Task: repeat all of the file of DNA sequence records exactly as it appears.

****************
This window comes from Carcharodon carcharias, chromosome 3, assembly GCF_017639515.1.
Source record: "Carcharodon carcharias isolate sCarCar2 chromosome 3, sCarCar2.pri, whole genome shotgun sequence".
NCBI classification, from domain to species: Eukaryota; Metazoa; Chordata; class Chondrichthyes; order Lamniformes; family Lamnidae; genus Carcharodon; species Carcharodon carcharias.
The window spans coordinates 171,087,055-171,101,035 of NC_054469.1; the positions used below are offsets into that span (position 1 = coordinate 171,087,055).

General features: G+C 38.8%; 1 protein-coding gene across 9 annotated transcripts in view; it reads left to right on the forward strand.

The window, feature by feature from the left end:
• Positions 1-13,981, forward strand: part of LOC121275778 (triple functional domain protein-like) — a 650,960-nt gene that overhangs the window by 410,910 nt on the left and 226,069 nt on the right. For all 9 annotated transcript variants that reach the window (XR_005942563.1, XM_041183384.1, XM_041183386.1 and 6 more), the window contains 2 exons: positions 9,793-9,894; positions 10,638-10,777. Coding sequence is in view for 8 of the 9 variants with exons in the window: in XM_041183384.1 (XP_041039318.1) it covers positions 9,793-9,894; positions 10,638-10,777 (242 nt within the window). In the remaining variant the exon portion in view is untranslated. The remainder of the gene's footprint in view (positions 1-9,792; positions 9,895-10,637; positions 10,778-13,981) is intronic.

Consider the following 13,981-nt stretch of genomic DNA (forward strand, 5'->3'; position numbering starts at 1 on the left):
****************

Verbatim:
This window comes from Carcharodon carcharias, chromosome 3, assembly GCF_017639515.1.
Source record: "Carcharodon carcharias isolate sCarCar2 chromosome 3, sCarCar2.pri, whole genome shotgun sequence".
NCBI classification, from domain to species: Eukaryota; Metazoa; Chordata; class Chondrichthyes; order Lamniformes; family Lamnidae; genus Carcharodon; species Carcharodon carcharias.
The window spans coordinates 171,087,055-171,101,035 of NC_054469.1; the positions used below are offsets into that span (position 1 = coordinate 171,087,055).

General features: G+C 38.8%; 1 protein-coding gene across 9 annotated transcripts in view; it reads left to right on the forward strand.

The window, feature by feature from the left end:
• Positions 1-13,981, forward strand: part of LOC121275778 (triple functional domain protein-like) — a 650,960-nt gene that overhangs the window by 410,910 nt on the left and 226,069 nt on the right. For all 9 annotated transcript variants that reach the window (XR_005942563.1, XM_041183384.1, XM_041183386.1 and 6 more), the window contains 2 exons: positions 9,793-9,894; positions 10,638-10,777. Coding sequence is in view for 8 of the 9 variants with exons in the window: in XM_041183384.1 (XP_041039318.1) it covers positions 9,793-9,894; positions 10,638-10,777 (242 nt within the window). In the remaining variant the exon portion in view is untranslated. The remainder of the gene's footprint in view (positions 1-9,792; positions 9,895-10,637; positions 10,778-13,981) is intronic.

Consider the following 13,981-nt stretch of genomic DNA (forward strand, 5'->3'; position numbering starts at 1 on the left):